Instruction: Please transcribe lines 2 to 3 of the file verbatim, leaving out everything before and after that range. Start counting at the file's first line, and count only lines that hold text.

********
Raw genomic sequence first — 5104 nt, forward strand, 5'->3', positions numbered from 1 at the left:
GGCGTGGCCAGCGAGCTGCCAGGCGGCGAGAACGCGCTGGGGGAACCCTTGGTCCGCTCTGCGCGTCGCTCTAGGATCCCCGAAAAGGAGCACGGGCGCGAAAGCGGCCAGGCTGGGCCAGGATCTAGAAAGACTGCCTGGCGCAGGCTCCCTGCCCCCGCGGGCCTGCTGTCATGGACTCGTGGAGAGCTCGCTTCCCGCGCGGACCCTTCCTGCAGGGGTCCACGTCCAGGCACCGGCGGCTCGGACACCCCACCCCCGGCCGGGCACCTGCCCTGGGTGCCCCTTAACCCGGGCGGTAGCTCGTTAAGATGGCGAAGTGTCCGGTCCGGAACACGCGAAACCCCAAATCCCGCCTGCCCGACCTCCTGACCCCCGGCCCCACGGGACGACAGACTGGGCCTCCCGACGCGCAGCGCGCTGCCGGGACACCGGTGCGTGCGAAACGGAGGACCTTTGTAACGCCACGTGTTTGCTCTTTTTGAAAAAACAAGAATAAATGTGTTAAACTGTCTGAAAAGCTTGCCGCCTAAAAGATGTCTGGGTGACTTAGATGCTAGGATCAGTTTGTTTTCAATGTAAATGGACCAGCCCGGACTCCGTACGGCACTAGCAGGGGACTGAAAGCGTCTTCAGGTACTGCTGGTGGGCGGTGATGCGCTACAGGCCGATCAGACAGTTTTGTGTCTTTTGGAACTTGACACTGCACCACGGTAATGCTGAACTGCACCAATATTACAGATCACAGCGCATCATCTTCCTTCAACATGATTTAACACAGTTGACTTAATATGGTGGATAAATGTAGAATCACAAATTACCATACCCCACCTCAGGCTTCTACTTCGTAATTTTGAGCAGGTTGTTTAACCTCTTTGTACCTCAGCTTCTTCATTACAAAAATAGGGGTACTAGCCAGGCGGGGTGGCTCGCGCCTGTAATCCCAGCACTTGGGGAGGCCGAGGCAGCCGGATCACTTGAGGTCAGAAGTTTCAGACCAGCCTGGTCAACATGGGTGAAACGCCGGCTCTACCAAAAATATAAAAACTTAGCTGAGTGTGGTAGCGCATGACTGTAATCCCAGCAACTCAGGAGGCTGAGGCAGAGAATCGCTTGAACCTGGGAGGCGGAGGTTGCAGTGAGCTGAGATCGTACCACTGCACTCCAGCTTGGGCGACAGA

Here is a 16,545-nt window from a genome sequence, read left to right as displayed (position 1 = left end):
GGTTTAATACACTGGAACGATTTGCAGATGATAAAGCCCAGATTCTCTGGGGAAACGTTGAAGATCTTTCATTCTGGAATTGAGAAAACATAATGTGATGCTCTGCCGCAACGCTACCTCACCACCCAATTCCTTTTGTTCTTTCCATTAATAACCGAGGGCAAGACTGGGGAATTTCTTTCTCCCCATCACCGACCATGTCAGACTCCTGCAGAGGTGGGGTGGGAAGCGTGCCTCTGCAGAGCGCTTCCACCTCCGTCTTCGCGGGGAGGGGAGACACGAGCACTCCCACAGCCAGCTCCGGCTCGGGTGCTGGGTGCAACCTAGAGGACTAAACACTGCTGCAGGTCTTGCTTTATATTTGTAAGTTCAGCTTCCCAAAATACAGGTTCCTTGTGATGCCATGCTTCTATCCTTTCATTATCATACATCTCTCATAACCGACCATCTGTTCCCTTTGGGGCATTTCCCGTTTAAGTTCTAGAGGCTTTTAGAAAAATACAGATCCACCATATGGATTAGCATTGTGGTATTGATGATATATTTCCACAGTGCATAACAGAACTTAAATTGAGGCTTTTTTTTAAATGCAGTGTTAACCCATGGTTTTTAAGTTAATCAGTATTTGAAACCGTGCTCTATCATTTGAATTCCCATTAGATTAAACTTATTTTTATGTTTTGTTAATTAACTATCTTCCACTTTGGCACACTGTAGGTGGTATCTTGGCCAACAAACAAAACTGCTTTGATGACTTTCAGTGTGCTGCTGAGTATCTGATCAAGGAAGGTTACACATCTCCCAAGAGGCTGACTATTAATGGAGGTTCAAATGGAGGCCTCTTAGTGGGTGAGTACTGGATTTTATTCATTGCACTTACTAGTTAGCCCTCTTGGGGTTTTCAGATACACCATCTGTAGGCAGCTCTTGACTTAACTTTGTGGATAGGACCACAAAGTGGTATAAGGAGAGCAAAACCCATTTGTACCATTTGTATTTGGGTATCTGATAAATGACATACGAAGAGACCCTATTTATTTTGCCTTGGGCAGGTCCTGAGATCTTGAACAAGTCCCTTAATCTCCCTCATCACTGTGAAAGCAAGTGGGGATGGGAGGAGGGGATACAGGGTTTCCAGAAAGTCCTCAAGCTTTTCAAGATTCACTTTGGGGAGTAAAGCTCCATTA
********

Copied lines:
GGCGTGGCCAGCGAGCTGCCAGGCGGCGAGAACGCGCTGGGGGAACCCTTGGTCCGCTCTGCGCGTCGCTCTAGGATCCCCGAAAAGGAGCACGGGCGCGAAAGCGGCCAGGCTGGGCCAGGATCTAGAAAGACTGCCTGGCGCAGGCTCCCTGCCCCCGCGGGCCTGCTGTCATGGACTCGTGGAGAGCTCGCTTCCCGCGCGGACCCTTCCTGCAGGGGTCCACGTCCAGGCACCGGCGGCTCGGACACCCCACCCCCGGCCGGGCACCTGCCCTGGGTGCCCCTTAACCCGGGCGGTAGCTCGTTAAGATGGCGAAGTGTCCGGTCCGGAACACGCGAAACCCCAAATCCCGCCTGCCCGACCTCCTGACCCCCGGCCCCACGGGACGACAGACTGGGCCTCCCGACGCGCAGCGCGCTGCCGGGACACCGGTGCGTGCGAAACGGAGGACCTTTGTAACGCCACGTGTTTGCTCTTTTTGAAAAAACAAGAATAAATGTGTTAAACTGTCTGAAAAGCTTGCCGCCTAAAAGATGTCTGGGTGACTTAGATGCTAGGATCAGTTTGTTTTCAATGTAAATGGACCAGCCCGGACTCCGTACGGCACTAGCAGGGGACTGAAAGCGTCTTCAGGTACTGCTGGTGGGCGGTGATGCGCTACAGGCCGATCAGACAGTTTTGTGTCTTTTGGAACTTGACACTGCACCACGGTAATGCTGAACTGCACCAATATTACAGATCACAGCGCATCATCTTCCTTCAACATGATTTAACACAGTTGACTTAATATGGTGGATAAATGTAGAATCACAAATTACCATACCCCACCTCAGGCTTCTACTTCGTAATTTTGAGCAGGTTGTTTAACCTCTTTGTACCTCAGCTTCTTCATTACAAAAATAGGGGTACTAGCCAGGCGGGGTGGCTCGCGCCTGTAATCCCAGCACTTGGGGAGGCCGAGGCAGCCGGATCACTTGAGGTCAGAAGTTTCAGACCAGCCTGGTCAACATGGGTGAAACGCCGGCTCTACCAAAAATATAAAAACTTAGCTGAGTGTGGTAGCGCATGACTGTAATCCCAGCAACTCAGGAGGCTGAGGCAGAGAATCGCTTGAACCTGGGAGGCGGAGGTTGCAGTGAGCTGAGATCGTACCACTGCACTCCAGCTTGGGCGACAGA

Here is a 16,545-nt window from a genome sequence, read left to right as displayed (position 1 = left end):